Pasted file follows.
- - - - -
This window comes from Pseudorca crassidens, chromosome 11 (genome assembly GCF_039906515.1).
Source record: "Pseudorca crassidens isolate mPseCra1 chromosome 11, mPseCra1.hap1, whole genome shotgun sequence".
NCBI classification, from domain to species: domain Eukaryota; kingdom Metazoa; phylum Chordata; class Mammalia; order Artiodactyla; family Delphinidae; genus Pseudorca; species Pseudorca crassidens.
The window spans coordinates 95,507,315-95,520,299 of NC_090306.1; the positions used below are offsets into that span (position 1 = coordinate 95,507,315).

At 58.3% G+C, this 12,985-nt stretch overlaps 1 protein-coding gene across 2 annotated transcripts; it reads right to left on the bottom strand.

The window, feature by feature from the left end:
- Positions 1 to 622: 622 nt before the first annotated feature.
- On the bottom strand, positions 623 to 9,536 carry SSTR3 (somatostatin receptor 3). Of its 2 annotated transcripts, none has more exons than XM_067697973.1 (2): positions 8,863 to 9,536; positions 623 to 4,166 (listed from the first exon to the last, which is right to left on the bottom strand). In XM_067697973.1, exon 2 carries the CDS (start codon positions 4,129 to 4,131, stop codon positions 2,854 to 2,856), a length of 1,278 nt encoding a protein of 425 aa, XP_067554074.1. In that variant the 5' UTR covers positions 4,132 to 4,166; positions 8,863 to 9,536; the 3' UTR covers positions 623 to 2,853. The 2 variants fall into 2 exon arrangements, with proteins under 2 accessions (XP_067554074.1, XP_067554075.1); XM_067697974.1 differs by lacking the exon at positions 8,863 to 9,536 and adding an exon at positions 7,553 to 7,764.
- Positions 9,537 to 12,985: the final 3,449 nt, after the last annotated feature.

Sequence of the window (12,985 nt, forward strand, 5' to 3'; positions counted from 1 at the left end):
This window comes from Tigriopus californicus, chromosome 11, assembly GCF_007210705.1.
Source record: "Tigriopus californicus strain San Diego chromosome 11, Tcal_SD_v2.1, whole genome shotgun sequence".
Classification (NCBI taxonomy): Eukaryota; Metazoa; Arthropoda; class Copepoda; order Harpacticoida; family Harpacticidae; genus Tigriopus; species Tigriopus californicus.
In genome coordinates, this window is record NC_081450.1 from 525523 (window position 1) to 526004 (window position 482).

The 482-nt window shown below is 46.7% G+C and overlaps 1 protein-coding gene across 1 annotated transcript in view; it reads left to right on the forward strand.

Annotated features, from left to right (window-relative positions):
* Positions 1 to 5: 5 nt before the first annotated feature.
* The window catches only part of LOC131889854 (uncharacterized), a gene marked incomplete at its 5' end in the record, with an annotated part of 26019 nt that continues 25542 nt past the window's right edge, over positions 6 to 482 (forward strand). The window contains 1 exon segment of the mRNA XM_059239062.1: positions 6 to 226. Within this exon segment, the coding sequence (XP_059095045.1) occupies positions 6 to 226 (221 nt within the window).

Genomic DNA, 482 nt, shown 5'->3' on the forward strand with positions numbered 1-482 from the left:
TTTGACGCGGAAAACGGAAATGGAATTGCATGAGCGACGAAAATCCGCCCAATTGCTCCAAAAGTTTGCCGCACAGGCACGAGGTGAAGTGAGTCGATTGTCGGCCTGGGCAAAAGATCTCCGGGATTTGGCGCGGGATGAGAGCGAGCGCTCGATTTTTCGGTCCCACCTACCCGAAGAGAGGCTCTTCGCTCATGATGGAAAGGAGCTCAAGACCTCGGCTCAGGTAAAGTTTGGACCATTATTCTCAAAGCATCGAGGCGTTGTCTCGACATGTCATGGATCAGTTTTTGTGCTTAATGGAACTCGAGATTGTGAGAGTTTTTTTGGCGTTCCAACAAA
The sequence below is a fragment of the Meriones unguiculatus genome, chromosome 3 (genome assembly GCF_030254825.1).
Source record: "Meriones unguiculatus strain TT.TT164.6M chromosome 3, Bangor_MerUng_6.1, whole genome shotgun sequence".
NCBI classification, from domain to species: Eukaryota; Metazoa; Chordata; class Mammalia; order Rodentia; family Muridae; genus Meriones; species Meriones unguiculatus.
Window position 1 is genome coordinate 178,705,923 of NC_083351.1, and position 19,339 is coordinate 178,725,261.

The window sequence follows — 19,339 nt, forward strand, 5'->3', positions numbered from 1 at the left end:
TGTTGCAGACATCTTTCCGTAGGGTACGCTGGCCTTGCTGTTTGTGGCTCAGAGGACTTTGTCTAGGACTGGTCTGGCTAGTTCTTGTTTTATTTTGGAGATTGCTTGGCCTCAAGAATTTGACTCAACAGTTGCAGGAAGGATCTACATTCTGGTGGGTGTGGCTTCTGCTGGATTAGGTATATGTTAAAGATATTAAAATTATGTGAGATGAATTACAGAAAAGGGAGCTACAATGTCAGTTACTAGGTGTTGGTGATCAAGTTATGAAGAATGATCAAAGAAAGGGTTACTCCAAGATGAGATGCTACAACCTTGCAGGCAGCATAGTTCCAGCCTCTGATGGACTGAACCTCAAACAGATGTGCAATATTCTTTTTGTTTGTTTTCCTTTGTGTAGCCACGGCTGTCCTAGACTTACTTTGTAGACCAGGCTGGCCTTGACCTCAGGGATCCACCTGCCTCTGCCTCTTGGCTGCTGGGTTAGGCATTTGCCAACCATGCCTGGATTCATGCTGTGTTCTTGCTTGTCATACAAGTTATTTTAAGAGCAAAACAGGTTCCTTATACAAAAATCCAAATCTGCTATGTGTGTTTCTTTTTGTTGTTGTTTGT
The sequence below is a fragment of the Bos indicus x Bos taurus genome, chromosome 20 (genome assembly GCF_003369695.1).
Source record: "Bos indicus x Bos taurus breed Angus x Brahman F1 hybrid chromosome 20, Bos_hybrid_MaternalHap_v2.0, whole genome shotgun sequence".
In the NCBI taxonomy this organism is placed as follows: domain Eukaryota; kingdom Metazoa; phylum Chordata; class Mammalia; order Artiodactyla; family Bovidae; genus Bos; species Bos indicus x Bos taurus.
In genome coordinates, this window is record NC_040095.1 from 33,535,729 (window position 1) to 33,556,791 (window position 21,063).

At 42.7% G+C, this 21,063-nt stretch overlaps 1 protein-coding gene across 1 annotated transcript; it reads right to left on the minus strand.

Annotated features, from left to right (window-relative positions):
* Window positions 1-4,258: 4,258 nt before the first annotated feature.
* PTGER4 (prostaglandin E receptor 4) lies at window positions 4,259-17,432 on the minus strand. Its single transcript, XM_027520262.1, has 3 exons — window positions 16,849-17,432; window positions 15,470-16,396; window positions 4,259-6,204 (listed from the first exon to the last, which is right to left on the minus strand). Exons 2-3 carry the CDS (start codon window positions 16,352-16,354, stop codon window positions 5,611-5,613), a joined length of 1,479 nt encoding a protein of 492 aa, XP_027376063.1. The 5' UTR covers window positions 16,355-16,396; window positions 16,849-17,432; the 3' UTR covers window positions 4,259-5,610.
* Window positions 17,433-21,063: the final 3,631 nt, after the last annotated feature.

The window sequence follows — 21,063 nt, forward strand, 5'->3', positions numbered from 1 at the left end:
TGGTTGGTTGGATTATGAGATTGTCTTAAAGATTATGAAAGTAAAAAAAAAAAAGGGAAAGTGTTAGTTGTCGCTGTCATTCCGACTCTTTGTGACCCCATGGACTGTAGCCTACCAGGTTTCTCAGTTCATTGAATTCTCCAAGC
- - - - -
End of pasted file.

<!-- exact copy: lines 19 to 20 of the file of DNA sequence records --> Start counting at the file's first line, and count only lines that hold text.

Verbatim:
Genomic DNA, 482 nt, shown 5'->3' on the forward strand with positions numbered 1-482 from the left:
TTTGACGCGGAAAACGGAAATGGAATTGCATGAGCGACGAAAATCCGCCCAATTGCTCCAAAAGTTTGCCGCACAGGCACGAGGTGAAGTGAGTCGATTGTCGGCCTGGGCAAAAGATCTCCGGGATTTGGCGCGGGATGAGAGCGAGCGCTCGATTTTTCGGTCCCACCTACCCGAAGAGAGGCTCTTCGCTCATGATGGAAAGGAGCTCAAGACCTCGGCTCAGGTAAAGTTTGGACCATTATTCTCAAAGCATCGAGGCGTTGTCTCGACATGTCATGGATCAGTTTTTGTGCTTAATGGAACTCGAGATTGTGAGAGTTTTTTTGGCGTTCCAACAAA